It might generally take about an hour to cover the two miles to the lake, but in the winter, allow a bit more time for the uphill section. Although this is a popular trail, there is still the opportunity for solitude, especially around the lake.
Other trails for snowshoeing near the Ski Valley include Bull-of-the-Woods, accessed from the base area parking. This is a more vertical trail than Williams Lake. The Southwest Nordic Center has a yurt for rent, located near the two mile mark on Bull-of-the-Woods. There is a wood burning stove and space for up to 10 people. To reserve the yurt, contact Southwest Nordic Center at (575) 758-4761 or go to the website soutwestnordiccenter.com for information.
Northside at Taos Ski Valley is also available for snowshoeing. A $5 day pass can be purchased at the Chamber Visitor Center at the Taos Ski Valley. Call for more information and reservations call (575) 776-3233 or visit ridenorthside.com.
A favorite for snowshoeing and other winter activities is Amole Canyon, south of town off State Road 518, just about 30 minutes from downtown Taos. To check conditions, call the Carson National Forest (CNF) at (575) 758-6200 or stop by the Taos field office at 208 Cruz Alta Road.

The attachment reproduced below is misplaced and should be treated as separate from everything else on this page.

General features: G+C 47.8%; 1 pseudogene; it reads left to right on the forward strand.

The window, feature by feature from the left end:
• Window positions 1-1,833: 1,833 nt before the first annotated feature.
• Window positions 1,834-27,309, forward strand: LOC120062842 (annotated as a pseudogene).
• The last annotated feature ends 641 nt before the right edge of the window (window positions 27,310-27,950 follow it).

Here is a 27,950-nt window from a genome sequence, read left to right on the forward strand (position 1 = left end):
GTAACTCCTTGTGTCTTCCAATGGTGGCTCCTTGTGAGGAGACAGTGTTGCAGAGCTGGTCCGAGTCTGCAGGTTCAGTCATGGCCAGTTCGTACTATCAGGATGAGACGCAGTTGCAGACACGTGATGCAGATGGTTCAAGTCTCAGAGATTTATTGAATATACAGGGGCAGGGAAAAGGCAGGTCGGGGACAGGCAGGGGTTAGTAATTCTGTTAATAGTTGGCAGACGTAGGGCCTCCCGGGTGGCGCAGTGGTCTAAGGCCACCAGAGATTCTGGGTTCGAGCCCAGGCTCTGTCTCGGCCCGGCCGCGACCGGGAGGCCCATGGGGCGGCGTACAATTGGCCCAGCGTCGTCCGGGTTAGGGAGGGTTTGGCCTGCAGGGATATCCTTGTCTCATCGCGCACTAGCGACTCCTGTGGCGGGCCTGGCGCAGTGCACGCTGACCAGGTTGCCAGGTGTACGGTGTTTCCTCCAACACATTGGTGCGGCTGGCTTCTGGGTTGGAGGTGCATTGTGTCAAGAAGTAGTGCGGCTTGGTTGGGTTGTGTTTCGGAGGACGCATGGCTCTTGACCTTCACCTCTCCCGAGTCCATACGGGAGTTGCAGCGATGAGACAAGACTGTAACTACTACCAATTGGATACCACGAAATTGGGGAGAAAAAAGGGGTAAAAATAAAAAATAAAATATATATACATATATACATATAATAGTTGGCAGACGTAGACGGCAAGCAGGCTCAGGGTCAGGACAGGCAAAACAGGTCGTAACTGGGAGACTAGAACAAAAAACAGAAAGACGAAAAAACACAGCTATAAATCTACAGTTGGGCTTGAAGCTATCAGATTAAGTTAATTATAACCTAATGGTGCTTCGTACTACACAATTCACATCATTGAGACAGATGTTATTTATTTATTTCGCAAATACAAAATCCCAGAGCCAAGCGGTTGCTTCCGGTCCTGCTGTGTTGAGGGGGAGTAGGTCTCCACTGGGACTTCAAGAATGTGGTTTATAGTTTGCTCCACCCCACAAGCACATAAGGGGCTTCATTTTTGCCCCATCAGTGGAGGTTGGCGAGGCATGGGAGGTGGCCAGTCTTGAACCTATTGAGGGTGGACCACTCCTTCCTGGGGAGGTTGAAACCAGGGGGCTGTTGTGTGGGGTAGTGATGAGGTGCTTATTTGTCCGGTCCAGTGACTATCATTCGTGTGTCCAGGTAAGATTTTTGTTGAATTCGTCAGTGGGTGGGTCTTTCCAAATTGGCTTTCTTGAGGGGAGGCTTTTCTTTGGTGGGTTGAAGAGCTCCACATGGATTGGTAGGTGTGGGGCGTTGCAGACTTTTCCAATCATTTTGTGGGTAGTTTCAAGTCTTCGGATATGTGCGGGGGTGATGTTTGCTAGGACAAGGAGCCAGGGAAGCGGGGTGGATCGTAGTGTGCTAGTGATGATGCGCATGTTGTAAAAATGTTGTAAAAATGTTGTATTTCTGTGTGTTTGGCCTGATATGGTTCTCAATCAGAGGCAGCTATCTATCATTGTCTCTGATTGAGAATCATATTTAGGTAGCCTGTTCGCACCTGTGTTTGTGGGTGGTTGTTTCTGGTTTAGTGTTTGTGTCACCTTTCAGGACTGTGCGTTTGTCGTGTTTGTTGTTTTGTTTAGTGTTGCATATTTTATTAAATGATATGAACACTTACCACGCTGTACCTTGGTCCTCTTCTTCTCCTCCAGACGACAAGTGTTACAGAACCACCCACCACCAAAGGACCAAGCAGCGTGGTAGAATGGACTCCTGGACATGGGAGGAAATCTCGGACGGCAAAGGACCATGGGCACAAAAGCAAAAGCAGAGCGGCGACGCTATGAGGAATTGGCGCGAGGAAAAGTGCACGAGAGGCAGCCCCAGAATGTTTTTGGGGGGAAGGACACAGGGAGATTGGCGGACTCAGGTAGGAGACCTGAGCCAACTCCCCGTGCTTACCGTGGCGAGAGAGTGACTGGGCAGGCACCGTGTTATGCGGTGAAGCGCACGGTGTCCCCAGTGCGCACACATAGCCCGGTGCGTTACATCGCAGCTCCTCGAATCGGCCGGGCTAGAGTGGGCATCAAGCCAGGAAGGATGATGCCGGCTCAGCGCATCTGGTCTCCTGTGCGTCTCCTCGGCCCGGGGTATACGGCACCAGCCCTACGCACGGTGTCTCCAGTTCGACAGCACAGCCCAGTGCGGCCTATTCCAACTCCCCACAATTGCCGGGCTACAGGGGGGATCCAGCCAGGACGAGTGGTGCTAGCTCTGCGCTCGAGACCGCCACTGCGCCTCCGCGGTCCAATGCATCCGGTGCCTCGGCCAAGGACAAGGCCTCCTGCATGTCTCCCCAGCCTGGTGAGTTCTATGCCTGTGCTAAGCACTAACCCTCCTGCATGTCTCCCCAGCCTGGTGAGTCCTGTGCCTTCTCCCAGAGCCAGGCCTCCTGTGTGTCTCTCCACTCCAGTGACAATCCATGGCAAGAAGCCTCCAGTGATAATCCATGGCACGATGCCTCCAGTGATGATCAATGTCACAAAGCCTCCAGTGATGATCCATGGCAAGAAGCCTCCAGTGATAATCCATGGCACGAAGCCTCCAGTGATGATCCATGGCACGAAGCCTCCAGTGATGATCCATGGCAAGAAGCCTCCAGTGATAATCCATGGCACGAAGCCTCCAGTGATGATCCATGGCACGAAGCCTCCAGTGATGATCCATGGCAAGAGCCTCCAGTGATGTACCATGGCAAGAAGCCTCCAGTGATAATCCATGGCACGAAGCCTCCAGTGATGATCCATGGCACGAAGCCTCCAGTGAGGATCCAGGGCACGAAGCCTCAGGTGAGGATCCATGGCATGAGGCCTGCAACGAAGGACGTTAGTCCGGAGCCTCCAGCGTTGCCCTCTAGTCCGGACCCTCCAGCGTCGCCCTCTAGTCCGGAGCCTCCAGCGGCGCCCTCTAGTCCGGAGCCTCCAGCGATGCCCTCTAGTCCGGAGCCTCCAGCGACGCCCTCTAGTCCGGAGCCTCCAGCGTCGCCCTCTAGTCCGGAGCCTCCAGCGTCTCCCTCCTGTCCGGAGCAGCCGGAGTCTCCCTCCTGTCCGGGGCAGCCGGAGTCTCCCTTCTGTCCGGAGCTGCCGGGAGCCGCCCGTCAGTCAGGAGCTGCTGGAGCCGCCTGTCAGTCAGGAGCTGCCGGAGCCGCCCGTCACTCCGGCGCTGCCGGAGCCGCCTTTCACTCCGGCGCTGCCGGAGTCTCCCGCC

Wildlife: Bighorn sheep are attracted to bare hillsides where the snow has melted or been blown away, says Francisco Cortez, wildlife program manager with the CNF. Big game animals often move to lower elevations to find food. Many predators such as bobcat and coyotes will follow. The snowshoe hare might be spotted in areas of deep snow, as the shape of their paws allows them to stay on the top of the snow and run quickly from predators. Birds such as the mountain bluebird, Steller’s jay and nuthatch can be heard and seen in the forest.
Weather/Safety: A sunny morning can turn into a snowy afternoon. Check weather reports, the Carson National Forest or local outfitters for up-to-date weather and snow conditions. Go with at least one other person and let someone else know when you will be back. If you are new to Taos, allow a few days to get used to the altitude. Taos is located at 7,000 feet and the trails listed here are generally above 8,000 feet and can go as high as 11,000 feet.
Clothing: Temperatures will vary dramatically depending on elevation, shade and wind. Start with a base layer that will keep you warm and wick away moisture. Add a second layer of fleece or other insulating material for warmth. Your outer layer should include a shell or lightweight coat that will protect you from wind and wetness. You may be very warm while going up the trail, but could discover you need an additional layer or warm scarf at the top for the descent. Bring plenty of water and high energy snacks, and don’t forget your sunglasses and sunscreen.
Gear: Taos Mountain Outfitters on Historic Taos Plaza has snowshoes for sale; you can reach them at (575) 758-9292. Mudd ‘n Flood on Bent Street has snowshoes for rent and sale, as well as other winter gear; call them at (575) 751-9100. Cottam’s Ski Shops also has snowshoes available for rent at their midtown and Taos Ski Valley locations; call either (575) 758-2822 or (575) 776-8719.